Susan Sontag's Closet Shredded
She may have been a ferociously public intellectual of uncompromising honesty, often staking out the most avant-garde of cultural and political thinking, but when it came to being genuine about the lesbian side of her life and how it influenced her writing Susan Sontag was an emotionally stunted closet case. Why was she afraid to admit her wide and varied sexual intimacies?
I don't know the answer, but it was quite satisfying to this queer old dude who assisted in pioneering the practice of outing in February 1989 (!) before the tactic even had a name when I publicly demanded Oregon GOP U.S. Senator Mark Hatfield come out of the closet and generated media attention that named him, to read the review in Sunday's San Francisco Chronicle book section of "As Consciousness Is Harnessed to Flesh", comprised of Sontag's notebooks and journals.
Penned by Nancy D. Kates, who is currently working on a documentary about Sontag, the review shreds Sontag's closet and does what the mainstream and literary media should have done when she was alive - name names and give readers the facts. So much criticism was leveled against Sontag while alive about innumerable matters, except when it came to being a bisexual. Better late than never to have the mainstream media shed honest light on the issue.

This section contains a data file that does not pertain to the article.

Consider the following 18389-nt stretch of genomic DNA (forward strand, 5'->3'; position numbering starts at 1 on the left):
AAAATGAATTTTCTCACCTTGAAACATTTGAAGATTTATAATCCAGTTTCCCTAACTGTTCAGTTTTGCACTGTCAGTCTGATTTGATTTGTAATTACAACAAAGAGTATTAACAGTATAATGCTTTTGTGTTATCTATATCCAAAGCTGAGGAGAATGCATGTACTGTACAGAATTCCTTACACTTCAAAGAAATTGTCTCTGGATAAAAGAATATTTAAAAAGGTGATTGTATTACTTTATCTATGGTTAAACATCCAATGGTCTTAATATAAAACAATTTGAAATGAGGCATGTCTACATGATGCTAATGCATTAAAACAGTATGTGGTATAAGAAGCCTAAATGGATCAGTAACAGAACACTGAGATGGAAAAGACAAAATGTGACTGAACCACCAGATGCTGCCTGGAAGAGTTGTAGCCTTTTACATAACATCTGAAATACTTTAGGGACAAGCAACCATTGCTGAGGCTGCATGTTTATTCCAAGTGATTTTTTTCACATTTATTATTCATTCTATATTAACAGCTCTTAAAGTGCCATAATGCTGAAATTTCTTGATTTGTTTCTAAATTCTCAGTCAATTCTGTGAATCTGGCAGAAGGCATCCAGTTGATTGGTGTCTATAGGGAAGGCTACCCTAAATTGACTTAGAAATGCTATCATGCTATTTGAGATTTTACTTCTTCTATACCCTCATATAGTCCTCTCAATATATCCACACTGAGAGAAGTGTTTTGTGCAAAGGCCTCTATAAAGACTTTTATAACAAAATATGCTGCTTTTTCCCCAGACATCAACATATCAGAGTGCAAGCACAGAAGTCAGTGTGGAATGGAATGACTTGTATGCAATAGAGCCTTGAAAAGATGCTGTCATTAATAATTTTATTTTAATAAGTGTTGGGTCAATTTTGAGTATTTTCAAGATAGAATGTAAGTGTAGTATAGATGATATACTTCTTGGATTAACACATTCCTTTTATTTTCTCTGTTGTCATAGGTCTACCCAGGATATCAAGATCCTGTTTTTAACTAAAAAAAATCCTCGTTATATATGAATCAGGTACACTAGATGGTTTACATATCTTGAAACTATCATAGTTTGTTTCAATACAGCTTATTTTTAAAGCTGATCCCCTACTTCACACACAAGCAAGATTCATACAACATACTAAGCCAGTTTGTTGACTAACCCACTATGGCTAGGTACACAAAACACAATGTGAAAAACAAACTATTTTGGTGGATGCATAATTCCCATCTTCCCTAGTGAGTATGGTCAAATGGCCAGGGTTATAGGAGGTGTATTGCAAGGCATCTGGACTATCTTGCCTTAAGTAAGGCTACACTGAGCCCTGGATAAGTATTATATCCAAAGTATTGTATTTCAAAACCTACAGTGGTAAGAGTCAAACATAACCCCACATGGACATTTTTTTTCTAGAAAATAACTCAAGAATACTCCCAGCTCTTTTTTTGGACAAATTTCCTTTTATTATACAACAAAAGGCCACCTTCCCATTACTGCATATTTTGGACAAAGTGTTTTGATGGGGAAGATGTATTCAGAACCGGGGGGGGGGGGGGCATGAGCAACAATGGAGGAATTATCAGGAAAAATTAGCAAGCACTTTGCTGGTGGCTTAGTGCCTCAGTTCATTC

My gratitude goes to Kates for her entire review and I hope her "Regarding Susan Sontag" film also delves into Sontag's same-sex affairs:
In life, she remained closeted, only begrudgingly admitting to bisexuality shortly before her death. The closet represents the great irony of Sontag's life, which was full of public courage on political issues, and yet virtually no disclosure when it came to her same-sex relationships. The diary opens with Sontag's 1964 breakup with Cuban American playwright Maria Irene Fornes, details the relationship with her friend and sometime lover Eva Kollisch and continues through Sontag's years with French actress and film producer Nicole Stéphane. Above all is what she once called "the maelstrom of C." - Sontag's stormy late '60s relationship with Italian aristocrat Carlotta Del Pezzo. [...]
Curiously, while Rieff's introduction points out his mother's admiration for numerous male artists and intellectuals and her two serious relationships with men in this era - painter Jasper Johns and poet Joseph Brodsky - it entirely omits the many women Sontag admires, loves, pines for and is heartbroken over for hundreds of pages. [...]
"I'm good at understanding things-+ ordering them-+ using them," she confesses. "But I'm not a genius." Genius or not, she succeeded brilliantly as an essayist, perhaps, in small part, because of her homosexuality. Queers, like all minorities, traffic in codes, forced to negotiate between the larger culture and their own subjective realities.